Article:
But in contrast to the Grant Street hypothesis, the Wikipedia page on Carnegie Mellon says, "The Cut was formed by filling in a ravine … with soil from a nearby hill that was leveled to build the College of Fine Arts building." They make no citations.

"The Story of Carnegie Tech" is a history book written in 1935 by former Dean of CIT Arthur Wilson Tarbell, a copy of which I was kindly gifted by the University Archives. Wikipedia is, surprisingly, vindicated because on page 132 we learn that "a hill 43 feet high was cut down to provide a location for the College of Fine Arts … gradually, the ravine has been reduced in width and depth by influx of earth from both sides." Most likely, a bit of Grant Street, the CFA hill, and other bits of uneven ground were all dumped into the Cut to provide the level path between the Mall and Forbes Avenue that was so coveted by Hornbostel.

Oh yeah, that's a sidebar to this sidebar that I learned in "Centennial History." If you want further proof that there was never a bridge across the Cut, on page 37 we are told that Henry Hornbostel, the original campus architect, apparently always wanted a bridge to cross the Cut and connect campus to Forbes Ave — implying he never got one.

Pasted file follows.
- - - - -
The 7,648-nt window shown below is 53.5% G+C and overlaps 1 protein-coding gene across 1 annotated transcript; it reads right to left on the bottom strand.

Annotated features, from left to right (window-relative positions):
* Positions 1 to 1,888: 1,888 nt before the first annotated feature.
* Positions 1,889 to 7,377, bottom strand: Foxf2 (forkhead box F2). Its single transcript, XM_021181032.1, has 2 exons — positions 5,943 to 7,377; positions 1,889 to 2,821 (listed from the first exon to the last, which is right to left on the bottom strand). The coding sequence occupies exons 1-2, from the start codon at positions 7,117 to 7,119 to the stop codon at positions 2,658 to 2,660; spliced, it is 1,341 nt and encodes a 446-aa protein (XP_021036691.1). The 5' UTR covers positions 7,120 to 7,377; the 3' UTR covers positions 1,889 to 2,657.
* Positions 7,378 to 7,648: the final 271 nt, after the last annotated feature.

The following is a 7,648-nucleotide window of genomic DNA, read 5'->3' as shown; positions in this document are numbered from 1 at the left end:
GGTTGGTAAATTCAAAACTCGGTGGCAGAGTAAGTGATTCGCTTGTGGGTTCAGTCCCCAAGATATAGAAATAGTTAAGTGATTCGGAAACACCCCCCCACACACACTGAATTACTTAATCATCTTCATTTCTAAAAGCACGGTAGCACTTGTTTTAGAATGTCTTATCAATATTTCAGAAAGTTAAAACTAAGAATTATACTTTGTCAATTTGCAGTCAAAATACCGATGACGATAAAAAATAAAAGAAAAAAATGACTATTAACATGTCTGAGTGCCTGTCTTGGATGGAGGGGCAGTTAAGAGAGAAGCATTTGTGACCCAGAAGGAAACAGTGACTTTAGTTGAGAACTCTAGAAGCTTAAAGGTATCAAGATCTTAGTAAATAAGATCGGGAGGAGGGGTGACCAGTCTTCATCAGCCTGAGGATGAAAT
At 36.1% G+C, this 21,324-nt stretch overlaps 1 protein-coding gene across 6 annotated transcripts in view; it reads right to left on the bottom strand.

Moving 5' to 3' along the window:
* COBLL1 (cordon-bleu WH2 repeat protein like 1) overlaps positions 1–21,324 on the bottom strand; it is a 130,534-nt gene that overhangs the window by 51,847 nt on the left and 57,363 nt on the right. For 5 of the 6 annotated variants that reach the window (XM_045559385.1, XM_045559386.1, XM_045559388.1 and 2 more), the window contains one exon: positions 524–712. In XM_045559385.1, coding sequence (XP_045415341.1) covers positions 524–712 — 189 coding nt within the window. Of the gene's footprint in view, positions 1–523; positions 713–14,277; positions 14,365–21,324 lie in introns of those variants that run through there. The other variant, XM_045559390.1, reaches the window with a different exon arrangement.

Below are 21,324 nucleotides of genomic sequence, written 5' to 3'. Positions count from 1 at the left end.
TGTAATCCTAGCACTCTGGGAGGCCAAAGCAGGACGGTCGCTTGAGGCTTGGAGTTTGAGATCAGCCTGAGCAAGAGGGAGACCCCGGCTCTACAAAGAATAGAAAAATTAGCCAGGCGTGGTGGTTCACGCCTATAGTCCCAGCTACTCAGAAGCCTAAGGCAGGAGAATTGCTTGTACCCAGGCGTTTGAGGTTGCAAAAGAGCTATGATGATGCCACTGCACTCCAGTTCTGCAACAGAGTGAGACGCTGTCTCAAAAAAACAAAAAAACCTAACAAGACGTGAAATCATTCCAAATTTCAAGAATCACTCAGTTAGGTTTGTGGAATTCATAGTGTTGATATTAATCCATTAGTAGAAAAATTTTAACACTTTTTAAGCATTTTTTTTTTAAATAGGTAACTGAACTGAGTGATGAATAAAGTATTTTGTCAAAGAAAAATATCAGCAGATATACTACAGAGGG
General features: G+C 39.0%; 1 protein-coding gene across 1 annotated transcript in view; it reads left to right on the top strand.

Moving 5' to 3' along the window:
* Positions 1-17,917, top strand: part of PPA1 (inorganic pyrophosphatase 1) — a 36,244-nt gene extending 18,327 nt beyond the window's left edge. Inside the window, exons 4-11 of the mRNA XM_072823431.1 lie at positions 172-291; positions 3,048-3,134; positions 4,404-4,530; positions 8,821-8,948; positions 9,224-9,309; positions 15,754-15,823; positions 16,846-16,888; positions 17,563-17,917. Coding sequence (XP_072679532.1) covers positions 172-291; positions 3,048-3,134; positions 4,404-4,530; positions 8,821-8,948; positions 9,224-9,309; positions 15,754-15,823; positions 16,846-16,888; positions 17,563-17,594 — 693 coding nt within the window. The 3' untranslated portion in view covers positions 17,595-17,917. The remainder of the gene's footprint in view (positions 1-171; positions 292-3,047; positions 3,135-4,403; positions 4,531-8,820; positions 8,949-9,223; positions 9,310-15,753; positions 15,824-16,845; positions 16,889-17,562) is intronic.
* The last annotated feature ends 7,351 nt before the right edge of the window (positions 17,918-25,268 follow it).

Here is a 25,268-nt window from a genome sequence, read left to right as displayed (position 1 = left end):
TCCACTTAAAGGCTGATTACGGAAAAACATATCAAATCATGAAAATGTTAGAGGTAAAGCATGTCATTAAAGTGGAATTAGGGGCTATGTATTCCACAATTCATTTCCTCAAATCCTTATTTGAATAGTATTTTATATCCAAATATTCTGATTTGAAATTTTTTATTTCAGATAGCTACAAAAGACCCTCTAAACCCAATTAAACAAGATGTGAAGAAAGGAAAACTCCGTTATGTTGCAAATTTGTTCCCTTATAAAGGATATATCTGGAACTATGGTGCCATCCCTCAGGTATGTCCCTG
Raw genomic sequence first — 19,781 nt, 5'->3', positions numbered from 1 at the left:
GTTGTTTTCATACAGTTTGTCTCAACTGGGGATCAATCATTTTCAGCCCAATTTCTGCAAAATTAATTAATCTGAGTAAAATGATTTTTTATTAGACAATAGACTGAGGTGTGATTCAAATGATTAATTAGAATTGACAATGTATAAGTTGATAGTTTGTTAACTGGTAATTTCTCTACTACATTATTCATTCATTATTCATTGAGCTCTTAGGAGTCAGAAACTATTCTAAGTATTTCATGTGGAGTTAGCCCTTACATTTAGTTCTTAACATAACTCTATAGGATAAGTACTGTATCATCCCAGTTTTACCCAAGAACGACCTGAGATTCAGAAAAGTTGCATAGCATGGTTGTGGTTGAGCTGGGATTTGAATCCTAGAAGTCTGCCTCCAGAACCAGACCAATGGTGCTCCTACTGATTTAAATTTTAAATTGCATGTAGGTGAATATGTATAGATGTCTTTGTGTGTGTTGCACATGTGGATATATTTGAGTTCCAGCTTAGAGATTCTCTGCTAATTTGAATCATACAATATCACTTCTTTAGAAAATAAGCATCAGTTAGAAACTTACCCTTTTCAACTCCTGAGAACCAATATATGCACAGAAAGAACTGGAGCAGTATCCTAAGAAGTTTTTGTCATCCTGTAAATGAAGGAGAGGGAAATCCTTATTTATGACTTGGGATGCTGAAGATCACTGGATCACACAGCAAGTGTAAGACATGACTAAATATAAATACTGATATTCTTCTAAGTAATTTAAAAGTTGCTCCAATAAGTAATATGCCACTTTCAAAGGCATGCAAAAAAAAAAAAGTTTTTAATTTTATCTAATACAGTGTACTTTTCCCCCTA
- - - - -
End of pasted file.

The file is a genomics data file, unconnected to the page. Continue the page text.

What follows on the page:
Last word on the dirt. While it's hard to pinpoint an exact year for when the Cut was filled, on page 207 of "The Story of Carnegie Tech," we have a picture of a unit of soldiers lined up on the Cut from 1917, putting an upper bound on when it could have been filled.

No more sidebars, I have one final lie to debunk. Nearly every source claims that The Fence held the Guinness World Record for "most painted object in the world" prior to 1993. In fact, if you Google those exact words you get an answer box from this gorgeously designed page by the School of Computer Science. Except, as someone who used to incessantly read the Guinness books as a child, I could have sworn once I read something different. Sure enough, the Guinness site itself tells us this record was earned in 2004 by a baseball coated in several feet of paint, easily beating The Fence.